Clinical investigators play an important role in the development of drugs, therapies and medical devices to combat disease, treat chronic and degenerative diseases, and improve the health of people throughout the world.

The MCA Clinical Trials Consortium is a resource for all physicians interested in becoming investigators. The consortium’s mission is to facilitate community-wide education, communication and collaboration, as well as to foster collaborative partnerships with integrated research organizations, national site networks and industry associations.

Who Can Conduct Research?

Clinical trials need physicians in private practice to join as investigators. The majority of clinical trial investigators are physicians (MD, DO’s) in private practice. You do not need to be associated with a medical school or teaching hospital to qualify as a clinical investigator. No previous experience as an investigator is needed to qualify.

Benefits of Conducting Research

In addition to helping to advance medical science that can save or improve lives, participating in a trial has the following benefits:

  • Create new revenue streams for medical practices and diagnostic service providers
  • Offer cutting-edge, potentially lifesaving or improving treatment options to patients locally
  • Increase the service offerings of and referrals to a medical practice, and thus increasing competitiveness
  • Improve patient care and potentially health outcomes

Become an Investigator

Before taking on any trials, you will need to take specialized training and establish the infrastructure needed to conduct clinical trials. You can do this either on your own or by finding the right partner who can assist you in this process. 

Below are the different ways to get started on the path to become a clinical trial investigator.

Option 1: Do-It-Yourself (DIY) / Build Your Own Site

Those choosing to set up their own site often do it to retain higher trial margin(s) and profits. Site Management Organizations (SMOs) for example, can charge up to 20% of trial revenue. Additionally, if a physician and wishes to retain control and influence over the business operations of an investigator site and the relationships with industry sponsors, then setting up an independent site may be the option for you.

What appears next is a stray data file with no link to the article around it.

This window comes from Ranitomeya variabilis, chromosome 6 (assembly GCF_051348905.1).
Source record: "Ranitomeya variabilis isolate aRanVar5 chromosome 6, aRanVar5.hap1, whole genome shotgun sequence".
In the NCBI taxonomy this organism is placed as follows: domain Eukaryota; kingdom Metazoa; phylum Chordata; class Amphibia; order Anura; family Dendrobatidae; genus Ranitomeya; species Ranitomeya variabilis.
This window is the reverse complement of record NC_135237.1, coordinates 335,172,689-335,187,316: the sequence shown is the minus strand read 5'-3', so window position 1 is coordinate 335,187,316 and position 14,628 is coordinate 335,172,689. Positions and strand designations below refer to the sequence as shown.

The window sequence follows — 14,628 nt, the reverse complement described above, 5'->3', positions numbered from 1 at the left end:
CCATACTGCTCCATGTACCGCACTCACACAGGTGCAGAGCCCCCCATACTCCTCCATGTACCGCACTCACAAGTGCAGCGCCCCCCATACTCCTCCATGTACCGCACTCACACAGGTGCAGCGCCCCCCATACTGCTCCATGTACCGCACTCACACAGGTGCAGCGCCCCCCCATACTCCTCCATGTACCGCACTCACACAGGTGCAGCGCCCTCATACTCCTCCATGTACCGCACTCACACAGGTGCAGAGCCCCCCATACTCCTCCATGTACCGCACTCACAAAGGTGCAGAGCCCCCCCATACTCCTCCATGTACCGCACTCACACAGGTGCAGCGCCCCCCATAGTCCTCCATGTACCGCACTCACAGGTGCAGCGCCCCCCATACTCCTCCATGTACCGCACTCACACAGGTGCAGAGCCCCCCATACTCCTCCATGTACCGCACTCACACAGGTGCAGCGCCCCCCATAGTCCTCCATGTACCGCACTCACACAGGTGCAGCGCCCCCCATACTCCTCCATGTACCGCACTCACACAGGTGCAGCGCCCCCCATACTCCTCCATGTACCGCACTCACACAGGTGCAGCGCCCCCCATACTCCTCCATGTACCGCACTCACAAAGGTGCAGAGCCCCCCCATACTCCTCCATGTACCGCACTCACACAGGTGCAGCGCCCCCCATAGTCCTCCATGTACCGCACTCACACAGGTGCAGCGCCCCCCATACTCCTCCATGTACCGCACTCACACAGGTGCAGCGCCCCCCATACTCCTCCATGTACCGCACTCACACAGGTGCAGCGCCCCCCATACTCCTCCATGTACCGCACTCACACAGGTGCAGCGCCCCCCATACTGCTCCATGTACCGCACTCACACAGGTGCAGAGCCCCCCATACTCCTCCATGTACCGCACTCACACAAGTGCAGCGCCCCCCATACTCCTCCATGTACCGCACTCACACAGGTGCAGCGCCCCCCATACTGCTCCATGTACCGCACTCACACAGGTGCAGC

Option 2: Forming a Collaborative Partnership

Forming a collaborative partnership with a research organization can greatly reduce the inherent risks of starting up a new independent site. The right business partner fitting an organization’s strategic goals and interests can often help providers sustainably run a profitable clinical trial business long-term. Additionally, the right partner can help mitigate the financial and operational risks associated with conducting research on your own including the risks associated with incurring initial start-up costs and on-going fix costs of maintaining operations, even during periods of low patient enrollment or no trial activity.

In fact, given the inherent risks and difficulties associated with setting up and sustaining your own investigative site, it is generally our recommendation that physicians consider partnering with a site network or integrated research organization, before deciding to set up their own clinical trial site.

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Training & Professional Associations

Before taking on any trials, physicians must complete specialized Good Clinical Practice (GCP) training. GCP PI training required by the FDA to get started can be accessed at no cost via the link below:

Good Clinical Practice (GCP) training National Institutes of Health (NIH)

Academic degrees can also be obtained in clinical research and/or medicine development (MS, PhD). Finally, the following professional associations also offer training, resources, and networking avenues to serve the needs of research professionals at multiple stages of their career:

Academy of Physicians in Clinical Research (APCR)
Association of Clinical Research Professionals (ACRP)
Society of Clinical Research Associates (SOCRA)
Regulatory Affairs Professional Society (RAPS)
Collaborative Institutional Training Initiative (CITI) Program

PI Competency Domains & Guidelines

The following core competency guidelines provide a framework for the knowledge, skills, and attributes necessary to perform the PI role effectively. Clinical trial sites should also familiarize themselves with the new competency domains for clinical research professionals. The clinical research professional competency domains were developed by the Joint Task Force for Clinical Trial Competency in collaboration with ACRP to promote the quality and standardization of the research profession and to ensure clinical research professionals receive the training they need to be successful.

Association of Clinical Research Professionals (ACRP)- PI Competency Guidelines


The following certifications are available for principal investigators:

Joint Task Force For Clinical Trial Competency Domains -Clinical Research Professional Competency

Association of Clinical Research Professionals (ACRP)- PI Certification

Regional Investigator Registry

Physician (MD, DO), can also consider joining our regional investigator registry.

Below are just a few benefits of joining:

  • Meet, share ideas, network with regional investigators
  • Grow your clinical trial pipeline-we link investigators and sites with CROs, sponsors and other research organizations.
  • Gain access to resources such as a talent pipeline, patient advocacy groups, mentoring opportunities, and more!

If you need assistance in becoming a Principal Investigator, wish to join our Regional Investigator Registry, or receive notifications about upcoming events, learning opportunities, and related clinical trial activities please contact us.

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